JUN 22, 2019 8:19 AM PDT

Did you know unhealthy gums cause cancer?

Have you flossed recently? New research links poor gum health to liver cancer, adding the disease to the long list of other conditions which are also associated with unhealthy gums (stroke, heart disease, diabetes, and some other cancers).

The study comes from UK researchers led by Haydée W. T. Jordão, from the Centre of Public Health at Queen's University Belfast in the U.K. It was published in the United European Gastroenterology Journal and found that individuals with poor oral health, like sore or bleeding gums or loose teeth, had a 75% higher risk of developing liver cancer. Their conclusions were based on data from the U.K. Biobank project.

Jordão says the study was inspired by, “[the] inconsistent evidence on the association between poor oral health and specific types of gastrointestinal cancers, which is what our research aimed to examine."

The study analyzed not only liver cancer, but all digestive system cancers, including cancers of the esophagus, stomach, small intestine, colon, rectum, anus, liver, bile ducts, and pancreas.

The study was composed of data on 469,628 people from England, Scotland, and Wales who were between 40 and 69 years of age. Of those individuals, 4,069 developed gastrointestinal cancer over an average follow-up of 6 years. According to Medical News Today, “Of the individuals who developed digestive cancer, 13% had reported having poor oral health at the start of the study period.”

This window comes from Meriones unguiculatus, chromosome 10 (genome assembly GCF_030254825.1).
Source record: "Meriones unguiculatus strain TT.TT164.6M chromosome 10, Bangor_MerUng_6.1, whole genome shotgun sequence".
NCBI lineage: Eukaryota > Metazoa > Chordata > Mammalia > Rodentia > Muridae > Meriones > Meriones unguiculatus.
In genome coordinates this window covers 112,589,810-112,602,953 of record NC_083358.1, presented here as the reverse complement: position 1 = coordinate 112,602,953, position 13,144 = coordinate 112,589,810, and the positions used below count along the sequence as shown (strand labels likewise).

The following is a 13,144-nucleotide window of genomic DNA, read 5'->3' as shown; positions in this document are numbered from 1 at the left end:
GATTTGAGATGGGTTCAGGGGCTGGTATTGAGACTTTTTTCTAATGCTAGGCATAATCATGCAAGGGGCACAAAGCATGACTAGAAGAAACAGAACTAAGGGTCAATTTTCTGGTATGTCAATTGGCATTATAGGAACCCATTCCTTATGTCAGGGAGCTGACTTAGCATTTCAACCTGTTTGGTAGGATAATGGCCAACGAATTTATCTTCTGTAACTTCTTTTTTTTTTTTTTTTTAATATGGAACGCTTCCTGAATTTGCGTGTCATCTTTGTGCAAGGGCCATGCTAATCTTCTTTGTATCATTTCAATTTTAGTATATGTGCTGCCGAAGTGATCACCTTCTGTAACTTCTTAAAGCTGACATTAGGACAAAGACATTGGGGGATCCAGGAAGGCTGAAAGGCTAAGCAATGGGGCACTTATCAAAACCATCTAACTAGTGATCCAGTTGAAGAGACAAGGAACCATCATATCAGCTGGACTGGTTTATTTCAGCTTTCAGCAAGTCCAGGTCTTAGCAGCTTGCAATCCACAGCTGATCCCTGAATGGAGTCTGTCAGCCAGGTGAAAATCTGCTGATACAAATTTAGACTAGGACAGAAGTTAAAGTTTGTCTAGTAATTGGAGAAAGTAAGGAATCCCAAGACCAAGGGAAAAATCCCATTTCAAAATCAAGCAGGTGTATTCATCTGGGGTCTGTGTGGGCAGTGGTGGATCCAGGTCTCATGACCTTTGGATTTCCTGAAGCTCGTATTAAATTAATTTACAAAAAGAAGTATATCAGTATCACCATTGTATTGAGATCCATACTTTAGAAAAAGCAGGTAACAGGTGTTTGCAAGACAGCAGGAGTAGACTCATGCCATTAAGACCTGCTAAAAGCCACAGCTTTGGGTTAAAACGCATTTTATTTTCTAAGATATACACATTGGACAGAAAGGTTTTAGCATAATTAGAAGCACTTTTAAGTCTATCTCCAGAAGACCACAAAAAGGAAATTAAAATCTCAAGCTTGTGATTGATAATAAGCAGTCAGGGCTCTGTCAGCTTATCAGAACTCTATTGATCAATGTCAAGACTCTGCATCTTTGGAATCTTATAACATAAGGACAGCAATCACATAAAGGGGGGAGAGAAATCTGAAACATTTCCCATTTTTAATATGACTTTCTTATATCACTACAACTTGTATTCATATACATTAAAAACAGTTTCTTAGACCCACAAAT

While the researchers did not find a connection between oral health and overall risk of gastrointestinal cancer, they did determine correlations between poor oral health and hepatobiliary cancers, like cancers of the liver, gallbladder, or bile ducts. Poor oral healthy particularly increased the risk for one form of liver cancer, called hepatocellular carcinoma, up to 75%.

Poor oral health is linked to several conditions like stroke, heart disease, and cancers. Photo: Pixabay

While the researchers are still uncertain of the reasons behind their findings, Jordão hopes to continue this work, stating, "Further studies investigating the microbiome and liver cancer are therefore warranted."

Sources: Medical News TodayUnited European Gastroenterology Journal

About the Author
  • Kathryn is a curious world-traveller interested in the intersection between nature, culture, history, and people. She has worked for environmental education non-profits and is a Spanish/English interpreter.
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